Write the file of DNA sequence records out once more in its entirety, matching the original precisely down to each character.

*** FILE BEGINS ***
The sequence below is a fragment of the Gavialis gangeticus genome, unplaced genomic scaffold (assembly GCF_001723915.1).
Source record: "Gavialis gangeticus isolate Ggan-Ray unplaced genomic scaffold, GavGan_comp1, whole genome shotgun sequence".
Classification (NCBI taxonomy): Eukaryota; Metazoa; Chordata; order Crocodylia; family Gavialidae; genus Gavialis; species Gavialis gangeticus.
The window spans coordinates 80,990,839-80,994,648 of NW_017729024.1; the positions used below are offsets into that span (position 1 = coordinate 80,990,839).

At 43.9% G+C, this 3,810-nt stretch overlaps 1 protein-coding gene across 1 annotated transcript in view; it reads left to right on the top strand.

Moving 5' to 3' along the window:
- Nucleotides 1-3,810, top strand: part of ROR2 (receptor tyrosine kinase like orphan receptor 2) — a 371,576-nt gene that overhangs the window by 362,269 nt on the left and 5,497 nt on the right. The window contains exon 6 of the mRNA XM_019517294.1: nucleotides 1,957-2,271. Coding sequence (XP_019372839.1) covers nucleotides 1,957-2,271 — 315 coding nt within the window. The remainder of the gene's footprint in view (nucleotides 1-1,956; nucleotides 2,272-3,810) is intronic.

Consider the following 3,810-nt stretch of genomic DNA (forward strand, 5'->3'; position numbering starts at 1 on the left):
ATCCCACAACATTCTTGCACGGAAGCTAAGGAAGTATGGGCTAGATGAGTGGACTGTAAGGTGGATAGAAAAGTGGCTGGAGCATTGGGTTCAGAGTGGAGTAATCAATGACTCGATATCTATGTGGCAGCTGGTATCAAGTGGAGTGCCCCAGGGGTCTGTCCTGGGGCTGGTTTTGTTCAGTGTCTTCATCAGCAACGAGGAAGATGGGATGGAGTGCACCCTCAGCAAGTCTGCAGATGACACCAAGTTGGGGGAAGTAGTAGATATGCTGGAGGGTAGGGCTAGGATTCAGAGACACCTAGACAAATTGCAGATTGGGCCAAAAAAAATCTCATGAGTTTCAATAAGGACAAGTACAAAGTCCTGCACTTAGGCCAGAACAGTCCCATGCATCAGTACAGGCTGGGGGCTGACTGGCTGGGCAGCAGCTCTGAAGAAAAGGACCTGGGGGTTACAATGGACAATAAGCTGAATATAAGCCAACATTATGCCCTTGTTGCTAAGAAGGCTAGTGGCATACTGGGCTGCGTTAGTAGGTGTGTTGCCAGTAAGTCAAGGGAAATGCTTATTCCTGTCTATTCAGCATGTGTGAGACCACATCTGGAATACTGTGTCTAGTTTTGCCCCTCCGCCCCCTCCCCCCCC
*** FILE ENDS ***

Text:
The sequence below is a fragment of the Gavialis gangeticus genome, unplaced genomic scaffold (assembly GCF_001723915.1).
Source record: "Gavialis gangeticus isolate Ggan-Ray unplaced genomic scaffold, GavGan_comp1, whole genome shotgun sequence".
Classification (NCBI taxonomy): Eukaryota; Metazoa; Chordata; order Crocodylia; family Gavialidae; genus Gavialis; species Gavialis gangeticus.
The window spans coordinates 80,990,839-80,994,648 of NW_017729024.1; the positions used below are offsets into that span (position 1 = coordinate 80,990,839).

At 43.9% G+C, this 3,810-nt stretch overlaps 1 protein-coding gene across 1 annotated transcript in view; it reads left to right on the top strand.

Moving 5' to 3' along the window:
- Nucleotides 1-3,810, top strand: part of ROR2 (receptor tyrosine kinase like orphan receptor 2) — a 371,576-nt gene that overhangs the window by 362,269 nt on the left and 5,497 nt on the right. The window contains exon 6 of the mRNA XM_019517294.1: nucleotides 1,957-2,271. Coding sequence (XP_019372839.1) covers nucleotides 1,957-2,271 — 315 coding nt within the window. The remainder of the gene's footprint in view (nucleotides 1-1,956; nucleotides 2,272-3,810) is intronic.

Consider the following 3,810-nt stretch of genomic DNA (forward strand, 5'->3'; position numbering starts at 1 on the left):
ATCCCACAACATTCTTGCACGGAAGCTAAGGAAGTATGGGCTAGATGAGTGGACTGTAAGGTGGATAGAAAAGTGGCTGGAGCATTGGGTTCAGAGTGGAGTAATCAATGACTCGATATCTATGTGGCAGCTGGTATCAAGTGGAGTGCCCCAGGGGTCTGTCCTGGGGCTGGTTTTGTTCAGTGTCTTCATCAGCAACGAGGAAGATGGGATGGAGTGCACCCTCAGCAAGTCTGCAGATGACACCAAGTTGGGGGAAGTAGTAGATATGCTGGAGGGTAGGGCTAGGATTCAGAGACACCTAGACAAATTGCAGATTGGGCCAAAAAAAATCTCATGAGTTTCAATAAGGACAAGTACAAAGTCCTGCACTTAGGCCAGAACAGTCCCATGCATCAGTACAGGCTGGGGGCTGACTGGCTGGGCAGCAGCTCTGAAGAAAAGGACCTGGGGGTTACAATGGACAATAAGCTGAATATAAGCCAACATTATGCCCTTGTTGCTAAGAAGGCTAGTGGCATACTGGGCTGCGTTAGTAGGTGTGTTGCCAGTAAGTCAAGGGAAATGCTTATTCCTGTCTATTCAGCATGTGTGAGACCACATCTGGAATACTGTGTCTAGTTTTGCCCCTCCGCCCCCTCCCCCCCC